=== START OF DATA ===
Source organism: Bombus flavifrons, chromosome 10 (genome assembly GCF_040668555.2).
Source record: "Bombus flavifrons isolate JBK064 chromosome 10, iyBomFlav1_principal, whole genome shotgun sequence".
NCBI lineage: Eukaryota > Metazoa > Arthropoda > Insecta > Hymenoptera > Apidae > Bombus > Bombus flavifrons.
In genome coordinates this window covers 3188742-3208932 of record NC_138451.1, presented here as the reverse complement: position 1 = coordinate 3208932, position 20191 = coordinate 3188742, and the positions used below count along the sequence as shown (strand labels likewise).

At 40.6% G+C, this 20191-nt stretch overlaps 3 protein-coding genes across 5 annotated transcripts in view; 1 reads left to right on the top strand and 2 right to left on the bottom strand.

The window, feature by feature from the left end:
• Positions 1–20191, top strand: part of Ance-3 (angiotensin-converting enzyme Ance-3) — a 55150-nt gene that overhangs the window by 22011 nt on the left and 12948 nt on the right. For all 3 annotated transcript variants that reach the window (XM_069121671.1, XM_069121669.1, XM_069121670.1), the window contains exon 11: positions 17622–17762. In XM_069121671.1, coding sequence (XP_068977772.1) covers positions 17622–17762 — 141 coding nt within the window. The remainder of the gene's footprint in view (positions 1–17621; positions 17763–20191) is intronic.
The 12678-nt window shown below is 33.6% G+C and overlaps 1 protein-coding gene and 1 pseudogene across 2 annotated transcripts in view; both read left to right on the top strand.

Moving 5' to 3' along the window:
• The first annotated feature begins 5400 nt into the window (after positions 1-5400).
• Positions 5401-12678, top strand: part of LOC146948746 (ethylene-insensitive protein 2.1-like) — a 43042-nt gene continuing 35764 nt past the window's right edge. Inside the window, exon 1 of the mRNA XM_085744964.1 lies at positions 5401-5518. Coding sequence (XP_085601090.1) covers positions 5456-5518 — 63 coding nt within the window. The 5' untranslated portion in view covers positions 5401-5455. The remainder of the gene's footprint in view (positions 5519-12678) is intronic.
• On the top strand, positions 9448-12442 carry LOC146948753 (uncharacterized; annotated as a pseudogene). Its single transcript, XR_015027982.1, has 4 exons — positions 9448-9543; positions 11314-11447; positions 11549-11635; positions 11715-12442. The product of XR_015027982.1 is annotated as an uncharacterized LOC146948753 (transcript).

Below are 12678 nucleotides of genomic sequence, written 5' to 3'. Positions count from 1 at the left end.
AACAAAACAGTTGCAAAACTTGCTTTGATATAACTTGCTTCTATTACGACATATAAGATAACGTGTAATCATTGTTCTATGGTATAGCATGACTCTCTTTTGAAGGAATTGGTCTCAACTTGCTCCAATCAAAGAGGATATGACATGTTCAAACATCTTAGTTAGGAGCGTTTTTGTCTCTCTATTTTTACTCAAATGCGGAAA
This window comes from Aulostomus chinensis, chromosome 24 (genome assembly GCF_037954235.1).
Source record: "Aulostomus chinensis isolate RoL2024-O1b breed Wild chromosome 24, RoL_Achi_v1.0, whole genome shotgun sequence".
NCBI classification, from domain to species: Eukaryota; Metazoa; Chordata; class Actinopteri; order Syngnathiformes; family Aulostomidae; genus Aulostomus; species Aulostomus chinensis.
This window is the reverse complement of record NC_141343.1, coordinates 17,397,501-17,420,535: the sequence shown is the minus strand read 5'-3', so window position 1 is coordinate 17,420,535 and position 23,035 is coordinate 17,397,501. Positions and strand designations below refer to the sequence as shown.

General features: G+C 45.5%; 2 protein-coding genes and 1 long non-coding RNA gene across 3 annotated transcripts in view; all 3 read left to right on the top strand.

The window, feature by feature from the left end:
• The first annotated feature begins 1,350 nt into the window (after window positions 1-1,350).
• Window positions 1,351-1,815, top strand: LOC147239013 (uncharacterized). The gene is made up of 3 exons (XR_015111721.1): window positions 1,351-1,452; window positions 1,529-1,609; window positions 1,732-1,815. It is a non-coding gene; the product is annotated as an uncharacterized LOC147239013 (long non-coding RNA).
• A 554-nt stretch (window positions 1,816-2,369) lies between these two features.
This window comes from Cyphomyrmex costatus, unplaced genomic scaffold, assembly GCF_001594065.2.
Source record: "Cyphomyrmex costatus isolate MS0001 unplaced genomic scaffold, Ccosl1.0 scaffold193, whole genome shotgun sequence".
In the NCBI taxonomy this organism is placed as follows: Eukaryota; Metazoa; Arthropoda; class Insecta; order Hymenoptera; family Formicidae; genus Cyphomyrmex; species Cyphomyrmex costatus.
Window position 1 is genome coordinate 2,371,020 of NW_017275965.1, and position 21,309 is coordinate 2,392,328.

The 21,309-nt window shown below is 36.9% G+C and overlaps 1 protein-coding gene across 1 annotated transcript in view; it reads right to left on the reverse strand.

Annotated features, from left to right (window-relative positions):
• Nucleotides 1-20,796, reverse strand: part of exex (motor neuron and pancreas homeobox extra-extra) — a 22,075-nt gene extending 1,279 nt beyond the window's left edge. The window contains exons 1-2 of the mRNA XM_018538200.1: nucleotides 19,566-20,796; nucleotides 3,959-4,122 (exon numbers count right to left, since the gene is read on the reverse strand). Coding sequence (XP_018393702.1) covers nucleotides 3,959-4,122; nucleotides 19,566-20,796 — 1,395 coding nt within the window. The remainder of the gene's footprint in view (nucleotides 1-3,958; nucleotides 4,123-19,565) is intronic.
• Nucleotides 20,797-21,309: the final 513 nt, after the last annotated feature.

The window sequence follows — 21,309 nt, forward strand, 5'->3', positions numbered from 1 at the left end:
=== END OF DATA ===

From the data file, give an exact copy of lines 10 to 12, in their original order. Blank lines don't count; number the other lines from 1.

• The first annotated feature begins 5400 nt into the window (after positions 1-5400).
• Positions 5401-12678, top strand: part of LOC146948746 (ethylene-insensitive protein 2.1-like) — a 43042-nt gene continuing 35764 nt past the window's right edge. Inside the window, exon 1 of the mRNA XM_085744964.1 lies at positions 5401-5518. Coding sequence (XP_085601090.1) covers positions 5456-5518 — 63 coding nt within the window. The 5' untranslated portion in view covers positions 5401-5455. The remainder of the gene's footprint in view (positions 5519-12678) is intronic.
• On the top strand, positions 9448-12442 carry LOC146948753 (uncharacterized; annotated as a pseudogene). Its single transcript, XR_015027982.1, has 4 exons — positions 9448-9543; positions 11314-11447; positions 11549-11635; positions 11715-12442. The product of XR_015027982.1 is annotated as an uncharacterized LOC146948753 (transcript).